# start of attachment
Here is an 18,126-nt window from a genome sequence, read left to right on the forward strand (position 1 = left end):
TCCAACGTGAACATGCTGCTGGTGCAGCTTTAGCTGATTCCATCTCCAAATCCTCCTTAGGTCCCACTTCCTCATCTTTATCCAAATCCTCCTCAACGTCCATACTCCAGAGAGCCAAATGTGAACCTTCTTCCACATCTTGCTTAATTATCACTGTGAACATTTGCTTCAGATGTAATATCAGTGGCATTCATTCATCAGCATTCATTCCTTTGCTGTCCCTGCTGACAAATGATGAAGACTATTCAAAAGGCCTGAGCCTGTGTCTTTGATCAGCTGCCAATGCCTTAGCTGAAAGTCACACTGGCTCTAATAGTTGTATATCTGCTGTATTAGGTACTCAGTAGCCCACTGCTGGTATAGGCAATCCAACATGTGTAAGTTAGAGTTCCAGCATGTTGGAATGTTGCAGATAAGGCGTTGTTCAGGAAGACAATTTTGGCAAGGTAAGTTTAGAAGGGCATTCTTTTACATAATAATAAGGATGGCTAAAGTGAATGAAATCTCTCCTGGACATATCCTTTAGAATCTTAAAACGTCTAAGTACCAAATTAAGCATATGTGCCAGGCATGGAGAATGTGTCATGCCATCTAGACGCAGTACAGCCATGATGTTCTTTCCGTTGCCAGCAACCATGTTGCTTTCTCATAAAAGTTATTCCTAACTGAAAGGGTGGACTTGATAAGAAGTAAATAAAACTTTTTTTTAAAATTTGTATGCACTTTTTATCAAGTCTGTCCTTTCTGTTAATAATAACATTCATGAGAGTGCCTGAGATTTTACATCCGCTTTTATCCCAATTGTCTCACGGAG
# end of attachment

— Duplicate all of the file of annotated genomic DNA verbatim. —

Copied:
Here is an 18,126-nt window from a genome sequence, read left to right on the forward strand (position 1 = left end):
TCCAACGTGAACATGCTGCTGGTGCAGCTTTAGCTGATTCCATCTCCAAATCCTCCTTAGGTCCCACTTCCTCATCTTTATCCAAATCCTCCTCAACGTCCATACTCCAGAGAGCCAAATGTGAACCTTCTTCCACATCTTGCTTAATTATCACTGTGAACATTTGCTTCAGATGTAATATCAGTGGCATTCATTCATCAGCATTCATTCCTTTGCTGTCCCTGCTGACAAATGATGAAGACTATTCAAAAGGCCTGAGCCTGTGTCTTTGATCAGCTGCCAATGCCTTAGCTGAAAGTCACACTGGCTCTAATAGTTGTATATCTGCTGTATTAGGTACTCAGTAGCCCACTGCTGGTATAGGCAATCCAACATGTGTAAGTTAGAGTTCCAGCATGTTGGAATGTTGCAGATAAGGCGTTGTTCAGGAAGACAATTTTGGCAAGGTAAGTTTAGAAGGGCATTCTTTTACATAATAATAAGGATGGCTAAAGTGAATGAAATCTCTCCTGGACATATCCTTTAGAATCTTAAAACGTCTAAGTACCAAATTAAGCATATGTGCCAGGCATGGAGAATGTGTCATGCCATCTAGACGCAGTACAGCCATGATGTTCTTTCCGTTGCCAGCAACCATGTTGCTTTCTCATAAAAGTTATTCCTAACTGAAAGGGTGGACTTGATAAGAAGTAAATAAAACTTTTTTTTAAAATTTGTATGCACTTTTTATCAAGTCTGTCCTTTCTGTTAATAATAACATTCATGAGAGTGCCTGAGATTTTACATCCGCTTTTATCCCAATTGTCTCACGGAG